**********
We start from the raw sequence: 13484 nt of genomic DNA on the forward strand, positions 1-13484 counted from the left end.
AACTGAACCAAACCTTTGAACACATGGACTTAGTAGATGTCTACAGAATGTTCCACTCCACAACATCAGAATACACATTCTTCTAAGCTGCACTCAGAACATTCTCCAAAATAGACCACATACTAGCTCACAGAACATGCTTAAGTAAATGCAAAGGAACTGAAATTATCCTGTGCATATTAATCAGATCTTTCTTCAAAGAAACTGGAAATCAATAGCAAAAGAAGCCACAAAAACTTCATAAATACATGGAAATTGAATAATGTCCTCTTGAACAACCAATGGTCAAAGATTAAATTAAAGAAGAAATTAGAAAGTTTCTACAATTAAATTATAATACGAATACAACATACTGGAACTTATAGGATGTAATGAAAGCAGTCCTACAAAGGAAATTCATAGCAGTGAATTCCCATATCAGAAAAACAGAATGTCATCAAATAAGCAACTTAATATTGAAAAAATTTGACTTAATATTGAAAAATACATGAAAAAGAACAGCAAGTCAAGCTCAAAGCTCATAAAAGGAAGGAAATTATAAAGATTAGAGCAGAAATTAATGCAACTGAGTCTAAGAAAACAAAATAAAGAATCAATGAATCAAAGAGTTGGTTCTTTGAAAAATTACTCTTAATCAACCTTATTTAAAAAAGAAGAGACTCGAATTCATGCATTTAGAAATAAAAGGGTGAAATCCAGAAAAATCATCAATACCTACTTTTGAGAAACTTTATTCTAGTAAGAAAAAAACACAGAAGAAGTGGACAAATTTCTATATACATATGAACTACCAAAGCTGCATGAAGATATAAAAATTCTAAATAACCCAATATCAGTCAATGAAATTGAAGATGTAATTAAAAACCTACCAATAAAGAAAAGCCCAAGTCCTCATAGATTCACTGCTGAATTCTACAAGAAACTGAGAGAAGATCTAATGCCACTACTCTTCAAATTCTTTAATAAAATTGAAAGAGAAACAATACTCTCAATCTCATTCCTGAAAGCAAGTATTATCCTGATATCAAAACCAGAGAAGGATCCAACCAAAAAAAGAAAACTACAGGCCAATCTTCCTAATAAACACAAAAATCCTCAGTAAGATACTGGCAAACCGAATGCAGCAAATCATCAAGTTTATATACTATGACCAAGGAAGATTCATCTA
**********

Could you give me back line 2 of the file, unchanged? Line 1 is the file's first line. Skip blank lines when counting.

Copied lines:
AACTGAACCAAACCTTTGAACACATGGACTTAGTAGATGTCTACAGAATGTTCCACTCCACAACATCAGAATACACATTCTTCTAAGCTGCACTCAGAACATTCTCCAAAATAGACCACATACTAGCTCACAGAACATGCTTAAGTAAATGCAAAGGAACTGAAATTATCCTGTGCATATTAATCAGATCTTTCTTCAAAGAAACTGGAAATCAATAGCAAAAGAAGCCACAAAAACTTCATAAATACATGGAAATTGAATAATGTCCTCTTGAACAACCAATGGTCAAAGATTAAATTAAAGAAGAAATTAGAAAGTTTCTACAATTAAATTATAATACGAATACAACATACTGGAACTTATAGGATGTAATGAAAGCAGTCCTACAAAGGAAATTCATAGCAGTGAATTCCCATATCAGAAAAACAGAATGTCATCAAATAAGCAACTTAATATTGAAAAAATTTGACTTAATATTGAAAAATACATGAAAAAGAACAGCAAGTCAAGCTCAAAGCTCATAAAAGGAAGGAAATTATAAAGATTAGAGCAGAAATTAATGCAACTGAGTCTAAGAAAACAAAATAAAGAATCAATGAATCAAAGAGTTGGTTCTTTGAAAAATTACTCTTAATCAACCTTATTTAAAAAAGAAGAGACTCGAATTCATGCATTTAGAAATAAAAGGGTGAAATCCAGAAAAATCATCAATACCTACTTTTGAGAAACTTTATTCTAGTAAGAAAAAAACACAGAAGAAGTGGACAAATTTCTATATACATATGAACTACCAAAGCTGCATGAAGATATAAAAATTCTAAATAACCCAATATCAGTCAATGAAATTGAAGATGTAATTAAAAACCTACCAATAAAGAAAAGCCCAAGTCCTCATAGATTCACTGCTGAATTCTACAAGAAACTGAGAGAAGATCTAATGCCACTACTCTTCAAATTCTTTAATAAAATTGAAAGAGAAACAATACTCTCAATCTCATTCCTGAAAGCAAGTATTATCCTGATATCAAAACCAGAGAAGGATCCAACCAAAAAAAGAAAACTACAGGCCAATCTTCCTAATAAACACAAAAATCCTCAGTAAGATACTGGCAAACCGAATGCAGCAAATCATCAAGTTTATATACTATGACCAAGGAAGATTCATCTA